Science policy

A Call to Fund the Young and Risky

Experts on academic science say federal systems discourage just the kind of grants that are most needed.

Is This NIH's Year?

There's never enough money, it seems. Virtually every spring and summer, as Congress begins to allocate federal funds for the next fiscal year, lawmakers face some of their most vexing dilemmas in the bill that appropriates funds for the Departments of Labor, Health and Human Services and Education, which provides the bulk of federal domestic spending.

NIH's Billion-Dollar Boost Gains Ground

There are many miles (and, more literally, possibly several months) to go before the federal budgeting process for the 2009 fiscal year is complete, and therefore much could change. But based on the initial signs, the latest of which came Tuesday when a Senate appropriations subcommittee drafted a spending bill for education, health and labor programs, the National Institutes of Health appears to be in line for the sort of hefty increase that biomedical research advocates have been begging for. Most student aid programs, however, would receive no new funds.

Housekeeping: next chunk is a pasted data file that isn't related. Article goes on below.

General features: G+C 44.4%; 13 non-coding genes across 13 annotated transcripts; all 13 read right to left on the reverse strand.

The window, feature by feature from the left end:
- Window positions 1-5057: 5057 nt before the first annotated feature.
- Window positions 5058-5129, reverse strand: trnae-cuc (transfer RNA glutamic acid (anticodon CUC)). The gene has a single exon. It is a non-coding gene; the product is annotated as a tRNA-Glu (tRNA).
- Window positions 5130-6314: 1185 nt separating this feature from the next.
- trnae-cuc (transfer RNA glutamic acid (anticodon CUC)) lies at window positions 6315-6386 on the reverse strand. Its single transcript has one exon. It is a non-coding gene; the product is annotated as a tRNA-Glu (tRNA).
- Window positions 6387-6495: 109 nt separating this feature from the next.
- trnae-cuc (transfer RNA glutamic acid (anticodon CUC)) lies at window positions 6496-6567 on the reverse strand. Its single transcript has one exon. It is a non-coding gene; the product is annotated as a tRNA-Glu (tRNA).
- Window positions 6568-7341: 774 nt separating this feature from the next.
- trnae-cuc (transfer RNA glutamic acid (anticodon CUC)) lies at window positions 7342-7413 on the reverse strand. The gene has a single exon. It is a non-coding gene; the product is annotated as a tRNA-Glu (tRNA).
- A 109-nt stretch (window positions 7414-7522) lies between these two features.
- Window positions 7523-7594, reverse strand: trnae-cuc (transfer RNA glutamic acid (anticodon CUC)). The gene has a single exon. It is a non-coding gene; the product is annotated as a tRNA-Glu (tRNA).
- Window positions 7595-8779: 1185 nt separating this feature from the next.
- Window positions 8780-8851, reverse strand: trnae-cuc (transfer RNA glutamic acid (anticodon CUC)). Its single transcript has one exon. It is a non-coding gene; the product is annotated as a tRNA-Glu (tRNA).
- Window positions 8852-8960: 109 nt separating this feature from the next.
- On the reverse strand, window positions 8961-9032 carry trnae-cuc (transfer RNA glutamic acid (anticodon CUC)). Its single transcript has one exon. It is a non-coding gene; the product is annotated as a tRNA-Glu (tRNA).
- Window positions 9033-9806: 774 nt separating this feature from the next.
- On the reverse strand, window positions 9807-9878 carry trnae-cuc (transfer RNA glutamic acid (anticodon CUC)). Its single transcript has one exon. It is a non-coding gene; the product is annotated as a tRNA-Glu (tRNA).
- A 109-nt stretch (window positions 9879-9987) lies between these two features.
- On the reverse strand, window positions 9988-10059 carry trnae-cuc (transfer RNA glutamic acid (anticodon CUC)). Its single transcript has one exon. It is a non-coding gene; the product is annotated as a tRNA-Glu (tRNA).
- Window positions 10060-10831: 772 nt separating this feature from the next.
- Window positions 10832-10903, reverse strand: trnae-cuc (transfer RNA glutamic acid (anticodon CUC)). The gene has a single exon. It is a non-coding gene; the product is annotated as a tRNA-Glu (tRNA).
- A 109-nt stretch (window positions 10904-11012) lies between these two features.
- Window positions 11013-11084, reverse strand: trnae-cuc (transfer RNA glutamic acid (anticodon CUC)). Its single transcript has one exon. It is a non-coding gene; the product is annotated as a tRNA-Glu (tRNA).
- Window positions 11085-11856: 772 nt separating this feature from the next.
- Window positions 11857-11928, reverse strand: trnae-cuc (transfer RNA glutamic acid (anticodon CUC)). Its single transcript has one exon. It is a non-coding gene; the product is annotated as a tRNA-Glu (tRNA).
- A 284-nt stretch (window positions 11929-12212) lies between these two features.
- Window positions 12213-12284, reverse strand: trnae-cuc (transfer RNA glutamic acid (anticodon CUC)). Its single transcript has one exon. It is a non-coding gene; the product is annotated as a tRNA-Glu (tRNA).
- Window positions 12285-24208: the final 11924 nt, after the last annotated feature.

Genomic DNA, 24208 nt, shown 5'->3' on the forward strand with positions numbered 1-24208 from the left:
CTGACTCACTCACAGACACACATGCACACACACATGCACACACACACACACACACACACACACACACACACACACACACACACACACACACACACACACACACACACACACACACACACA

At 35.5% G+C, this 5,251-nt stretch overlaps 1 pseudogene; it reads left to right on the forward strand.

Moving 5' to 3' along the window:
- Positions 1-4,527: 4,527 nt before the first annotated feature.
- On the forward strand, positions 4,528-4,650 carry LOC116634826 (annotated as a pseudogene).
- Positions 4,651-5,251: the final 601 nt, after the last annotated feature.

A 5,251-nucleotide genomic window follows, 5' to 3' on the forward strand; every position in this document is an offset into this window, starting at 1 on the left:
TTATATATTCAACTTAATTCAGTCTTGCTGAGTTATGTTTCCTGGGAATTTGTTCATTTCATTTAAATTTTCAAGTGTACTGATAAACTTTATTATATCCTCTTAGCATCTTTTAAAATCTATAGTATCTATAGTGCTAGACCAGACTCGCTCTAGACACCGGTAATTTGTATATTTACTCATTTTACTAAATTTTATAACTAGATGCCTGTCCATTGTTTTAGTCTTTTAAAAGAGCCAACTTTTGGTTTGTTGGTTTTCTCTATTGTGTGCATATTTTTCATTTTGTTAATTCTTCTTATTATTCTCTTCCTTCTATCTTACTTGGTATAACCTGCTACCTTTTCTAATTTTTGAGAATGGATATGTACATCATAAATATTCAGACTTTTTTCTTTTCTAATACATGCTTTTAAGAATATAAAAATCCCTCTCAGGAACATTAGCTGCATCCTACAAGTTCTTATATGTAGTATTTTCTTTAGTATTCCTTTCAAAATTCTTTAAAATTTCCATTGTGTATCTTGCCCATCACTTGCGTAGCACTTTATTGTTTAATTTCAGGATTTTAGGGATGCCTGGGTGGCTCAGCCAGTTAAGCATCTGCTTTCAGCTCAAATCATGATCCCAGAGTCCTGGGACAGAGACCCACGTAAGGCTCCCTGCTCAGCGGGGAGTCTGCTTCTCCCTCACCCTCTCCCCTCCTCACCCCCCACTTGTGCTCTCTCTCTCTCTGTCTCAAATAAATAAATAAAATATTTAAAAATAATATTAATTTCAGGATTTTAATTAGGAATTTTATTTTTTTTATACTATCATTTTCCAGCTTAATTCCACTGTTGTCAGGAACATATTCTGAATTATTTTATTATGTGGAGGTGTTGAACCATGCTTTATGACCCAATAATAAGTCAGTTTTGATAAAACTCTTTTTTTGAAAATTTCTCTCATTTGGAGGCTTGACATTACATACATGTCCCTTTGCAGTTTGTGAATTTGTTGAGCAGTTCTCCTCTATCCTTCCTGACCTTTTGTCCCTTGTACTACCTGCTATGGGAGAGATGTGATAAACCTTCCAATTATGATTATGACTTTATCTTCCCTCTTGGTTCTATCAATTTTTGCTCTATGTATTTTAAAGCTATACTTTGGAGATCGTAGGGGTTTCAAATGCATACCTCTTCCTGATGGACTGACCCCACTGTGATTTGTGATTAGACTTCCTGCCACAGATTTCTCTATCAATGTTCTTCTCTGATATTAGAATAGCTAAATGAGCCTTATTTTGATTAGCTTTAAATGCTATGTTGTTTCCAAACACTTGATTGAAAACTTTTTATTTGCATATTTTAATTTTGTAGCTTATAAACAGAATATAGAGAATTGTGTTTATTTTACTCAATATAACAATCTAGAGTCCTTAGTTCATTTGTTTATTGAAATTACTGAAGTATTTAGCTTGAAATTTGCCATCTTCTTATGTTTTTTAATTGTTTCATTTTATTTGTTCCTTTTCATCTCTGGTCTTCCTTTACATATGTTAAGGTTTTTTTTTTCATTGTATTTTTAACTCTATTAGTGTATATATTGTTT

Another Whack at Biomedical Research Conflicts

With legislation that would mandate new rules for NIH-funded research, Senate appropriations panel joins Grassley push for more scrutiny of academic scientists.

Science Knows No Borders. But Funders Do.

House panel tackles obstacles to scholarly collaboration in light of important role research can play in international relations -- and AAAS announces new center devoted to science diplomacy.

'Unprecedented' 2-Year Decline for U.S. Science Funds

The numbers will not surprise anyone who has closely tracked federal budget discussions about science and technology in recent years. But that won't make the data released Friday by the National Science Foundation any more palatable for those concerned about the American research enterprise.

'Physics for Future Presidents'

Looking for a gift for Barack Obama or John McCain? Richard A. Muller's new book might help them (and the rest of us if they read it). Muller, a physics professor at the University of California at Berkeley, has written Physics for Future Presidents: The Science Behind the Headlines (Norton). Muller also teaches a course with the same name.

Palin on Higher Ed, Earmarks and Science

McCain's VP pick has generally been supportive of Alaska's universities -- though her record is thin. Her entry into the race also could renew debate on the "politicization" of science.

Corporations, Contracts and Black Colleges

Government contractors and educators discuss how to integrate minority-serving institutions into the supply chain.

Challenging Conventional Wisdom on STEM Supply

President’s advisory panel on science and technology hears suggestion that there is no shortage, just an expected cycle.


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